The condition of the paint layer on both the paintings and calligraphies was examined under a stereo microscope at magnifications of up to 40x. This revealed not only paint loss but also actively unstable miniscule flakes of paint beginning to lift away from the paper beneath. The securing of these unstable flakes to prevent further losses was of primary importance.

Julia Bearman viewing MS. Douce Or. a 1 under the microscope.

To stabilize the paint, a liquid adhesive was introduced under the edges of each unstable flake using an exceptionally fine tipped brush and a steady hand, whilst viewing the manuscript through the microscope. Within the field of conservation there are a number of adhesives suitable for the consolidation of painted media and the one chosen for this project was the polysaccharide JunFunori®, which is the purified form of Funori, a Japanese adhesive made from the red algae genus Gloiopeltis furcate.

MS. Douce Or. a. 1, fol. 42a and Paint flakes after stabilization. MS. Douce Or. a. 1, fol. 42a.

The microscope was also a useful tool to view the boards, and revealed layers of paper, gesso, paint, gold and lacquer. The lacquered boards require further study in order to understand how they were produced and to understand their ageing process and their conservation issues.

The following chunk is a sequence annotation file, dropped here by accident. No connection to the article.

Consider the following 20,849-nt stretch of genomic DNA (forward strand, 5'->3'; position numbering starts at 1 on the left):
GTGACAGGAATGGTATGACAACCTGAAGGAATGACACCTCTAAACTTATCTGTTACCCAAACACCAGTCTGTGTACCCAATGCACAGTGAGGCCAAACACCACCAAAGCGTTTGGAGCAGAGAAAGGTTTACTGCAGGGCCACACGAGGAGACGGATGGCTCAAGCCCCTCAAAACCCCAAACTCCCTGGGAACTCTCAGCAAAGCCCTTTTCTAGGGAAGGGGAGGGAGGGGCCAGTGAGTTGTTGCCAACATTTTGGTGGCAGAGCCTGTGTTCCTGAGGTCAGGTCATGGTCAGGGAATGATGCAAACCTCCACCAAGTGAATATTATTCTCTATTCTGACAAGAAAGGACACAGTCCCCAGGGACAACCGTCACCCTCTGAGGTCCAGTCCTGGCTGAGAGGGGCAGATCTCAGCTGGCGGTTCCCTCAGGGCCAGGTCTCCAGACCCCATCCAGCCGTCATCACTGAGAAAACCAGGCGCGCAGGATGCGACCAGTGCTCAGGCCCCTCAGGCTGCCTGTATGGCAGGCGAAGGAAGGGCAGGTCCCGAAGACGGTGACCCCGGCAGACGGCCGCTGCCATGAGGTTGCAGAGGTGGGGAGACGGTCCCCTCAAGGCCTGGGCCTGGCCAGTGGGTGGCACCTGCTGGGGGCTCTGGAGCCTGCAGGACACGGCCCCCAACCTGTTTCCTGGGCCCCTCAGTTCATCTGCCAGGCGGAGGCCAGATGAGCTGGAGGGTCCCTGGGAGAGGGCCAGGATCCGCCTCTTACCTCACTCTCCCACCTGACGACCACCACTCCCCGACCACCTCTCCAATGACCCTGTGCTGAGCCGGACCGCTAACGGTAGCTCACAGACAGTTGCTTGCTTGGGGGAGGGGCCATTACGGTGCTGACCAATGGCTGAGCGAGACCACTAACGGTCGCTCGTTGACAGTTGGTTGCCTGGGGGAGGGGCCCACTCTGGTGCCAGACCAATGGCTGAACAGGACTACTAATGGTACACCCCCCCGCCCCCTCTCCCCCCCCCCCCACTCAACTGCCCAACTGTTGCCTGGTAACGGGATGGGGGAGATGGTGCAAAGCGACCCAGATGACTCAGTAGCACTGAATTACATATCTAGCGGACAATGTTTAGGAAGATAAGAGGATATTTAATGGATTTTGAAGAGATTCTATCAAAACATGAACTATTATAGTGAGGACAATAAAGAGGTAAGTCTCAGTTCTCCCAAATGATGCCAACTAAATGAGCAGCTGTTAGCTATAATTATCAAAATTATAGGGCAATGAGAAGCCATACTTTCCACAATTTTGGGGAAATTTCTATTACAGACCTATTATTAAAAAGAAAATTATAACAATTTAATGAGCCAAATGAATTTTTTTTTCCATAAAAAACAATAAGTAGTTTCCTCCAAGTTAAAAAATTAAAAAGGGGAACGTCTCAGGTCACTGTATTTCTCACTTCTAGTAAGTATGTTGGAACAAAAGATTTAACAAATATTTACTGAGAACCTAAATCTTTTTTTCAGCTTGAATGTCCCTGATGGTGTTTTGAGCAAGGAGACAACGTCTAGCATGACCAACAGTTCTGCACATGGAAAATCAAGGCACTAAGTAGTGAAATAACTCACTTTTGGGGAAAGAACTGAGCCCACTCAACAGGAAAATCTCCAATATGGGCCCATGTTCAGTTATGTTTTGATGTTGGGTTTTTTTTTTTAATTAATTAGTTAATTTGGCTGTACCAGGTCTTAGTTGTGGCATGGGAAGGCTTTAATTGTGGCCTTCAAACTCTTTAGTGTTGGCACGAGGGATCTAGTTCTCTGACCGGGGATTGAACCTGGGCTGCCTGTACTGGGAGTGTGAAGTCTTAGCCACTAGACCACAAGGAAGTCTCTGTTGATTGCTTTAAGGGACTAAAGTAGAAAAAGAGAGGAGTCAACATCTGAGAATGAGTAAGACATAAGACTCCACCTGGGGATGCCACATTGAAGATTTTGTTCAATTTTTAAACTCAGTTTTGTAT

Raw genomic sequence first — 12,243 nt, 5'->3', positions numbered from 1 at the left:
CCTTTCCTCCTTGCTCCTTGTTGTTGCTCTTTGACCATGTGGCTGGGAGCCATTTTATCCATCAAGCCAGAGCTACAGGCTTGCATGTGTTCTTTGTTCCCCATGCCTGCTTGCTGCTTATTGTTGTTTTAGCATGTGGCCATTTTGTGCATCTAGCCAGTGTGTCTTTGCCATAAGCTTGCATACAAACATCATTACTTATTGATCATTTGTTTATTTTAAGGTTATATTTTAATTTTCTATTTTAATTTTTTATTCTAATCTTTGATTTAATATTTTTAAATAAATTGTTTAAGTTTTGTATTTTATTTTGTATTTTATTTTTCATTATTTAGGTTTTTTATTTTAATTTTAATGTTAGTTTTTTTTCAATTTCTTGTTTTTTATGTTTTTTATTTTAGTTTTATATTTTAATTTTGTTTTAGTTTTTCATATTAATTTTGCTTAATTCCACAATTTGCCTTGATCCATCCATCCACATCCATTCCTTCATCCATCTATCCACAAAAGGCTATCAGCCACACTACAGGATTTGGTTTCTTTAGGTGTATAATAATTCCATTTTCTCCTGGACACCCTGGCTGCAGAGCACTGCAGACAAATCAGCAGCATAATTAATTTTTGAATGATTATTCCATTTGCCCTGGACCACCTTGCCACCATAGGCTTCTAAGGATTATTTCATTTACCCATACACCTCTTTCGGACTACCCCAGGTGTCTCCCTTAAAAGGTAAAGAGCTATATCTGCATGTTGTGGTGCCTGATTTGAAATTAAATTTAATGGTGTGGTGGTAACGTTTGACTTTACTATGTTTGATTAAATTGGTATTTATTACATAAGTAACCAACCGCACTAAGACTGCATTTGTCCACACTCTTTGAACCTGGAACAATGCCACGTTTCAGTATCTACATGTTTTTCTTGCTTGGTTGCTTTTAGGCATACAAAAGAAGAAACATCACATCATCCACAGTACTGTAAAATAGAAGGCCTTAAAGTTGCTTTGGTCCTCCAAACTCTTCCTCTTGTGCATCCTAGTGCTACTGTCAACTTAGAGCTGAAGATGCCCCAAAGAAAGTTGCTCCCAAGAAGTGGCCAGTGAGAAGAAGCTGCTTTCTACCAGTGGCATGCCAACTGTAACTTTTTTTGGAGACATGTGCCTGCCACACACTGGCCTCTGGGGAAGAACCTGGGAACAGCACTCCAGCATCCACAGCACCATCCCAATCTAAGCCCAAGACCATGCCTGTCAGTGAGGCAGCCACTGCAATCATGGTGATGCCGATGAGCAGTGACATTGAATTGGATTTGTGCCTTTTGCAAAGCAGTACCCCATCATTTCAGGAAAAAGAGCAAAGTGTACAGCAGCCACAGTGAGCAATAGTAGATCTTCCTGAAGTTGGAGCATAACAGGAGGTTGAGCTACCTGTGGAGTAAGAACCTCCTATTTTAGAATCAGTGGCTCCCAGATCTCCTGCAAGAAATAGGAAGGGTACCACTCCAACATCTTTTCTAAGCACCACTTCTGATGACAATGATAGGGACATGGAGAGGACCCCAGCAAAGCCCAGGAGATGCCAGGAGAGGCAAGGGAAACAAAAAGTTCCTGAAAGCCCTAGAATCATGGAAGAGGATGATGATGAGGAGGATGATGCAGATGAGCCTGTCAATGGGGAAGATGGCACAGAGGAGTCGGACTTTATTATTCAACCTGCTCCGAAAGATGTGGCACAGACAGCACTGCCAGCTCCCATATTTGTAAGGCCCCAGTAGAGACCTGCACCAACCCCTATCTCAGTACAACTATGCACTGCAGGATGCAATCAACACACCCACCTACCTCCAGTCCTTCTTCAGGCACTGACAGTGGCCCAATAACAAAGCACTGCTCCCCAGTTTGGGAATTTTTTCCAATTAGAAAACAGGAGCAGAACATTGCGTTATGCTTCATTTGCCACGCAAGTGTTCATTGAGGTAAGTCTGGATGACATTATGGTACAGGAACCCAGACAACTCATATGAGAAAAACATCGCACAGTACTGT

Lacquered boards, MS. Douce Or. a. 1

The materials and techniques of traditional Persian lacquered bookbinding will be explored with Prof. Dr. Mandana Barkeshli, a conservation scientist and academic, and her colleague Dr. Hamid Malekian, during a forthcoming workshop for conservators and a public lecture.*

*Persian lacquered bookbinding: A journey through its layers and conservation challenges, by  Prof. Dr. Mandana Barkeshli takes place on Tuesday 27 June 11-12pm at Weston Library, Bodleian Libraries. Book your place here.

The Bodleian Libraries gratefully acknowledge support from these donors for the conservation of this album:

Lady McNeice Charitable Foundation
Davidson Family Charitable Trust